Let’s begin with a lengthy, but cogent question: If you were a space alien who had just landed on the planet earth, and were exposed to politics for the first time, and were taught about the ideologies of the Republican and Democrat parties, and then you watched John McCain publicly condemning the newly minted President of the United States in a foreign country – with which party would you guess Sen. McCain is affiliated?
The wrong answer would be Republican. McCain publicly betrayed his president while visiting Germany on Saturday. He followed it on Sunday with an outrageous claim that Trump’s criticism of the media is akin to that of a dictator. But despite McCain’s obvious, transparent personal vendetta against the leader of his own party, no GOP member of Congress seems to have uttered a critical word against the “venerable” Senator from Arizona.
Except one: Sen. Rand Paul (R-KY). And anyone who has, like me, paid close attention to Paul’s career should not be surprised.
Let’s take a step back to put things in perspective. The 2016 Republican presidential field featured no less than fifteen politicians – the very best the GOP could offer within the political class. There were also two outsiders on the slate (Donald Trump and, lest we forget, Ben Carson). And when GOP voters bypassed all those impressive politicians and delivered a sweeping victory to Trump, it was an unmistakable sign that they were thirsting for something entirely different.
They were ready for someone who would speak real truth to real power. The public no longer believed that any of the politicians could actually deliver the genuine reform they had been promising for so many years.
Now, if Trump had not been in the field, who might the voters have anointed with the GOP nomination? Given his impressive organization, unapologetic pronouncement of hard-core conservative principles and second place standing in the end, the obvious answer would be Sen. Ted Cruz (R-TX).
But if they wanted a politician who came closest to Donald Trump in speaking uncomfortable truths, then their man might have been Sen. Rand Paul.
Sure, Sen. Paul lacks the stature and the “look” of a president. He is diminutive, thoughtful and soft-spoken. But except for Trump, he was the only candidate willing to criticize his party for their most damaging decision of the 21st Century – the war in Iraq. The rest of the politicians marched in lockstep, refusing to admit how tragic a mistake that war ultimately proved to be. Instead, they focused all the blame on Barack Obama for a premature withdrawal from Iraq, as if President Bush’s decision to engage in that war of choice had little or nothing to do with the disintegration of the middle east that followed.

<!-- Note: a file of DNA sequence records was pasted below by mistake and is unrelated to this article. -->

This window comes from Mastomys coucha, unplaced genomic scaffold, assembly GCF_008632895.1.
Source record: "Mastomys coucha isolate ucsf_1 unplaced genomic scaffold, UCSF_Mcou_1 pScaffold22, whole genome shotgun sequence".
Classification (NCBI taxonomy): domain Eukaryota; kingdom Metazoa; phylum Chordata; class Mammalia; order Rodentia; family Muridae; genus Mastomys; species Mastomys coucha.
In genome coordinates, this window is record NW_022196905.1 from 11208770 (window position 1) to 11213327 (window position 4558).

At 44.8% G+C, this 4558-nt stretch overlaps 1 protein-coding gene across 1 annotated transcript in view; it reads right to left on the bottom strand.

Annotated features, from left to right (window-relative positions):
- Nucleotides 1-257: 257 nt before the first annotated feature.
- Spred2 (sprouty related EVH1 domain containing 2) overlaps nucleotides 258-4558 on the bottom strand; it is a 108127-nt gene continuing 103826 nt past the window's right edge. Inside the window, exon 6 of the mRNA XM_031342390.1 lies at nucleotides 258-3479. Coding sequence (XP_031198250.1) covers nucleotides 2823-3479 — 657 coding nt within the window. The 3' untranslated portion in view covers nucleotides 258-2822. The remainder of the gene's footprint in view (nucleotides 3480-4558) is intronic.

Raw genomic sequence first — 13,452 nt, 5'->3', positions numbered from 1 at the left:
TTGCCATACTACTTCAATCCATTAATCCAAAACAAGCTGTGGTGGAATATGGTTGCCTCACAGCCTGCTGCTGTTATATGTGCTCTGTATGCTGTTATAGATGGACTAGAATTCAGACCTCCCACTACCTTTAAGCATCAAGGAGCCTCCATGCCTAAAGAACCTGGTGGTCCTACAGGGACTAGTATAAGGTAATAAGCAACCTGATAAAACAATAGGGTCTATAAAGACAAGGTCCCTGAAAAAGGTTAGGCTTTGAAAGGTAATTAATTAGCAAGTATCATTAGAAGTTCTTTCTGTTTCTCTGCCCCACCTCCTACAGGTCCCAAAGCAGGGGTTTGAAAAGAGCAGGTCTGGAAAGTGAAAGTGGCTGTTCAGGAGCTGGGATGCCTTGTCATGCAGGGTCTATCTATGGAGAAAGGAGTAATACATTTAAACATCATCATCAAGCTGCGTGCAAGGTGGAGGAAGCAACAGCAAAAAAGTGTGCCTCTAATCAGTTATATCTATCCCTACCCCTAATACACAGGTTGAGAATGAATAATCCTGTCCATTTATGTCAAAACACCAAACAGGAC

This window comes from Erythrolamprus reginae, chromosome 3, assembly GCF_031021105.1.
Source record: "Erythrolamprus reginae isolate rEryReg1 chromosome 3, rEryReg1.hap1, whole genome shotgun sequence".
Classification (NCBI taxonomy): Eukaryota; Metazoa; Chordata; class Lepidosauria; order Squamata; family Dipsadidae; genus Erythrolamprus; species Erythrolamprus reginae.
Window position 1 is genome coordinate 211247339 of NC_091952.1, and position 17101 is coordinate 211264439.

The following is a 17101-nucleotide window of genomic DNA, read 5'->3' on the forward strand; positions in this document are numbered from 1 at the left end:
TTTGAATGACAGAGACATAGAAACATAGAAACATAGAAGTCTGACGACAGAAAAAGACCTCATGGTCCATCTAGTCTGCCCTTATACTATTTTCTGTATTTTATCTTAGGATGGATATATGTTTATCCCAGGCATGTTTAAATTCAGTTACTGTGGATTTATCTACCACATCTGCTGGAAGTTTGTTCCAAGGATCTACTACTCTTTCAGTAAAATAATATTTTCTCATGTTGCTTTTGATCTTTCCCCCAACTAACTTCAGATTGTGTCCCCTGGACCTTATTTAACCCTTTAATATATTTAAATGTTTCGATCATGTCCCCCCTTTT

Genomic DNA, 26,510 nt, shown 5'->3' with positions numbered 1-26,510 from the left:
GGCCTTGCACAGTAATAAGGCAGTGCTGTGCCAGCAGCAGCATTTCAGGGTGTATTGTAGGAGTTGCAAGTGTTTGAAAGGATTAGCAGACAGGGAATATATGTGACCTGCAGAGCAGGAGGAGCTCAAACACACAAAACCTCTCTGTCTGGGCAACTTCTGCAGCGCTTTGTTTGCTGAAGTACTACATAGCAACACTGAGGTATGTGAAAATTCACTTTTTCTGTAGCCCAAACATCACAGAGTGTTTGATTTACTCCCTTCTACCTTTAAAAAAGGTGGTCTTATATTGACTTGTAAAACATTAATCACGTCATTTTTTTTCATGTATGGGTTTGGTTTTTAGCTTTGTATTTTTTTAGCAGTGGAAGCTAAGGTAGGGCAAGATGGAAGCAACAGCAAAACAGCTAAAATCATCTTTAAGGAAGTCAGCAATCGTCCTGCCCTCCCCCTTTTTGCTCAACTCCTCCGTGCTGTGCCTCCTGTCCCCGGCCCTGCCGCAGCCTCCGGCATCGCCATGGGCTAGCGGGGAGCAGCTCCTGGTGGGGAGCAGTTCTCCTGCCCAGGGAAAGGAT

But Sen. Paul was consistently willing to call out the neo-conservatives for their seemingly perpetual war footing. He stood firm even as he was consistently dismissed by the hawks as an unrealistic, libertarian dove who would be dangerous as Commander-in-Chief.
Well, Sen. Paul certainly exacted a measure of revenge during his appearance on NBC’s Meet the Press on Sunday:
Or read coverage of this from The Hill:
Sen. Rand Paul (Ky.) ripped fellow Republican Sen. John McCain (Ariz.) on Sunday after McCain criticized President Trump’s escalating war of words with the media.
He argued that the nation is “very lucky” that Trump is president and not McCain, who won the 2008 GOP nomination but lost to Barack Obama in the general election.
Paul said that McCain’s recent criticisms of Trump are driven by his “personal dispute” with the president over foreign policy.
He added that McCain and Trump are at odds because McCain supports the wide deployment of U.S. troops to protect and promote American interests abroad while he characterized Trump’s views as closer to a realpolitik approach to foreign policy.
“Everything that he says about the president is colored by his own personal dispute he’s got running with President Trump, and it should be taken with a grain of salt, because John McCain’s the guy who’s advocated for war everywhere,” Paul said on ABC’s “This Week.”
“He would bankrupt the nation. We’re very lucky John McCain’s not in charge, because I think we’d be in perpetual war,” Paul added.
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